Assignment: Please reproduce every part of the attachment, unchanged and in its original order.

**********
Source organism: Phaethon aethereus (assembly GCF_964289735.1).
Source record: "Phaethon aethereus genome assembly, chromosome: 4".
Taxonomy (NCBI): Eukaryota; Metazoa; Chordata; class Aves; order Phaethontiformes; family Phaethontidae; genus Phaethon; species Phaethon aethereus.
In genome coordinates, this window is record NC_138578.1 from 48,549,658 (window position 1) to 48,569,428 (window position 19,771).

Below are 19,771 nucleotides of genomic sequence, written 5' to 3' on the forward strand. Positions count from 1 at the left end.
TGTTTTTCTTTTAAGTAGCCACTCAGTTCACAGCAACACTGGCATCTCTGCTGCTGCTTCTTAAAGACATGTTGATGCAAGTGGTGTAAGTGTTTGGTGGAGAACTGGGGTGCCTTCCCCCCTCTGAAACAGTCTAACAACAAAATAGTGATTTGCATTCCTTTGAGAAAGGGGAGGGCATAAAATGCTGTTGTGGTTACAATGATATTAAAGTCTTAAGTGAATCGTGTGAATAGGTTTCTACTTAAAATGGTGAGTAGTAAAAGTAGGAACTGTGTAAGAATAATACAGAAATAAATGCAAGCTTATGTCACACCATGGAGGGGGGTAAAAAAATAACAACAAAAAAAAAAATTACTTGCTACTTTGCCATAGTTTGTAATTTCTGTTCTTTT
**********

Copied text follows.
Source organism: Phaethon aethereus (assembly GCF_964289735.1).
Source record: "Phaethon aethereus genome assembly, chromosome: 4".
Taxonomy (NCBI): Eukaryota; Metazoa; Chordata; class Aves; order Phaethontiformes; family Phaethontidae; genus Phaethon; species Phaethon aethereus.
In genome coordinates, this window is record NC_138578.1 from 48,549,658 (window position 1) to 48,569,428 (window position 19,771).

Below are 19,771 nucleotides of genomic sequence, written 5' to 3' on the forward strand. Positions count from 1 at the left end.
TGTTTTTCTTTTAAGTAGCCACTCAGTTCACAGCAACACTGGCATCTCTGCTGCTGCTTCTTAAAGACATGTTGATGCAAGTGGTGTAAGTGTTTGGTGGAGAACTGGGGTGCCTTCCCCCCTCTGAAACAGTCTAACAACAAAATAGTGATTTGCATTCCTTTGAGAAAGGGGAGGGCATAAAATGCTGTTGTGGTTACAATGATATTAAAGTCTTAAGTGAATCGTGTGAATAGGTTTCTACTTAAAATGGTGAGTAGTAAAAGTAGGAACTGTGTAAGAATAATACAGAAATAAATGCAAGCTTATGTCACACCATGGAGGGGGGTAAAAAAATAACAACAAAAAAAAAAATTACTTGCTACTTTGCCATAGTTTGTAATTTCTGTTCTTTT